Nano-based drug delivery modalities for the treatment of cancer: The formulation of tumour-specific and-targeted nanoparticles

Li Jeen Mah, Stephanie Tortorella, Tom C. Karagiannis

Research output: Chapter in Book/Report/Conference proceedingChapter (Book)Otherpeer-review

Abstract

The rapidly evolving and expanding discipline of nanotechnology, coupled with the continuous advancements in the understanding of cancer biology is a highly promising basis for cancer therapeutic research. Current clinical management strategies, including chemotherapy and radiotherapy fail to adequately treat malignancies in a subset of patients with advanced or severe forms of cancer. Multivariable dose-limiting factors, such as systemic toxicity and multi-drug resistance limit therapeutic benefit, quality of life, and complete long-term remission rates. The ability to deliver therapeutic compounds to the tumour site is thus an attractive area of research, with nanoparticle systems exhibiting the most promise. Formulation of a nanoparticle drug delivery platform that possesses the ideal properties for effective cancer-targeting requires the optimisation and characterisation of different materials at the nano-scale. Despite advancements, translation of this system to become clinically-relevant has proven to be difficult, with only six anticancer nanoparticle drug delivery systems FDA-approved. Numerous formulations are currently in clinical trials, demonstrating the theoretical relevance and potential in cancer treatment. The ability to modulate the surface chemistry of nanoparticles with relative ease provides rationale for their use in targeting strategies. Rapid clearance of untargeted nanoparticles also demonstrates the requirement to functionalise drug carriers in order to increase their time in systemic circulation, and enhance drug bioavailability. Cancer targeting strategies involve both passive and active mechanisms. The tumour microenvironment possesses distinct characteristics as compared to normal tissue, which may be exploited for passive targeting. Utilisation of knowledge at the molecular level, including distinct differences in gene transcription and the expression of receptors between cancer and normal cells, allows for the active targeting of malignancies. Through the conjugation of a relevant moiety to the nanoparticle surface, cancer cells with an upregulation of the corresponding receptor exhibit high binding affinities allowing for cellular uptake, and subsequent drug release. Further research is required for such systems to become clinically-relevant; however with continued advancements in both nanoparticles theory and the understanding of cancer biology, the limitations observed in current management strategies may be overcome.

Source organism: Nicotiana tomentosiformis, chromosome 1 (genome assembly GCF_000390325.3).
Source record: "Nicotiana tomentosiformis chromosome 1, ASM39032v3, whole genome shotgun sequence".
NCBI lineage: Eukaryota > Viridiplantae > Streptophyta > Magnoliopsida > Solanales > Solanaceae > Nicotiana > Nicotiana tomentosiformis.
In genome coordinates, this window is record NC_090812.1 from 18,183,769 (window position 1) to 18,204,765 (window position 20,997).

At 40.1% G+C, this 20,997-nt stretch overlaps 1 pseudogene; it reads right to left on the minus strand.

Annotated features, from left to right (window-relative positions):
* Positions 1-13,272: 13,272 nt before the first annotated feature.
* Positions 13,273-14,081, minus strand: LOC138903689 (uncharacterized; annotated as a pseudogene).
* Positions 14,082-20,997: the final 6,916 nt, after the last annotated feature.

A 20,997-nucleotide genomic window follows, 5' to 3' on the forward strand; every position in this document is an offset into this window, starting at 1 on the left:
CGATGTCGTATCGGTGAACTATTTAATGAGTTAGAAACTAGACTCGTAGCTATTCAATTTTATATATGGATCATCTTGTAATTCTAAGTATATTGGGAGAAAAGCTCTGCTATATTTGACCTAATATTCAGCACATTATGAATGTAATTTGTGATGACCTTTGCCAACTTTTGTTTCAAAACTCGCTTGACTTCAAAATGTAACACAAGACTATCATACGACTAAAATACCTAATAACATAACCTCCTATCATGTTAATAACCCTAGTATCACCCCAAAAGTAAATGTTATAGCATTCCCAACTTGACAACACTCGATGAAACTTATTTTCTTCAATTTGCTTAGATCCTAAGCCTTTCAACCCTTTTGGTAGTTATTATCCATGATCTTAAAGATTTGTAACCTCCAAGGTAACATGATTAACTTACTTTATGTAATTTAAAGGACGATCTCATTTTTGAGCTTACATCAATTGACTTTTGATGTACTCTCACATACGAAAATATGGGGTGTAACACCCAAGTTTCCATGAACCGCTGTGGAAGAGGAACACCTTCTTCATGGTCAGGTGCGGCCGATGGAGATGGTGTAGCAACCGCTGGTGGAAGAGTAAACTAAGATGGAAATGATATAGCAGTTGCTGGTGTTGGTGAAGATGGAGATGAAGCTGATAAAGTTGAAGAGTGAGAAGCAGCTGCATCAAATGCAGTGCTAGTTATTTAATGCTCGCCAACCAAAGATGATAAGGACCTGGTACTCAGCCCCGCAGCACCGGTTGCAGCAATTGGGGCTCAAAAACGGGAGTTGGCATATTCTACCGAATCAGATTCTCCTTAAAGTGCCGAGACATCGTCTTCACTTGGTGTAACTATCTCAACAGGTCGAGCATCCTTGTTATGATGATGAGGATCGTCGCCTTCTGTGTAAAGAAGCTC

Original languageEnglish
Title of host publicationMolecular Mechanisms and Physiology of Disease
Subtitle of host publicationImplications for Epigenetics and Health
EditorsNilanjana  Maulik, Tom  Karagiannis
Place of PublicationNew York
PublisherSpringer
Pages471-501
Number of pages31
ISBN (Electronic)9781493907069
ISBN (Print)9781493907052
DOIs
Publication statusPublished - 1 Feb 2014
Externally publishedYes

Keywords

  • Cancer therapy
  • Drug-delivery
  • Liposomal drug carrier
  • Nanomedicine
  • Nanoparticles
  • Polymeric nanoparticles
  • Solid-lipid nanoparticles

Cite this

Mah, L. J., Tortorella, S., & Karagiannis, T. C. (2014). Nano-based drug delivery modalities for the treatment of cancer: The formulation of tumour-specific and-targeted nanoparticles. In N. Maulik, & T. Karagiannis (Eds.), Molecular Mechanisms and Physiology of Disease: Implications for Epigenetics and Health (pp. 471-501). New York: Springer. https://doi.org/10.1007/978-1-4939-0706-9_18
Mah, Li Jeen ; Tortorella, Stephanie ; Karagiannis, Tom C. / Nano-based drug delivery modalities for the treatment of cancer : The formulation of tumour-specific and-targeted nanoparticles. Molecular Mechanisms and Physiology of Disease: Implications for Epigenetics and Health. editor / Nilanjana  Maulik ; Tom  Karagiannis . New York : Springer, 2014. pp. 471-501
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Mah, LJ, Tortorella, S & Karagiannis, TC 2014, Nano-based drug delivery modalities for the treatment of cancer: The formulation of tumour-specific and-targeted nanoparticles. in N Maulik & T Karagiannis (eds), Molecular Mechanisms and Physiology of Disease: Implications for Epigenetics and Health. Springer, New York, pp. 471-501. https://doi.org/10.1007/978-1-4939-0706-9_18

Nano-based drug delivery modalities for the treatment of cancer : The formulation of tumour-specific and-targeted nanoparticles. / Mah, Li Jeen; Tortorella, Stephanie; Karagiannis, Tom C.

Molecular Mechanisms and Physiology of Disease: Implications for Epigenetics and Health. ed. / Nilanjana  Maulik; Tom  Karagiannis . New York : Springer, 2014. p. 471-501.

Research output: Chapter in Book/Report/Conference proceedingChapter (Book)Otherpeer-review

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Mah LJ, Tortorella S, Karagiannis TC. Nano-based drug delivery modalities for the treatment of cancer: The formulation of tumour-specific and-targeted nanoparticles. In Maulik N, Karagiannis T, editors, Molecular Mechanisms and Physiology of Disease: Implications for Epigenetics and Health. New York: Springer. 2014. p. 471-501 https://doi.org/10.1007/978-1-4939-0706-9_18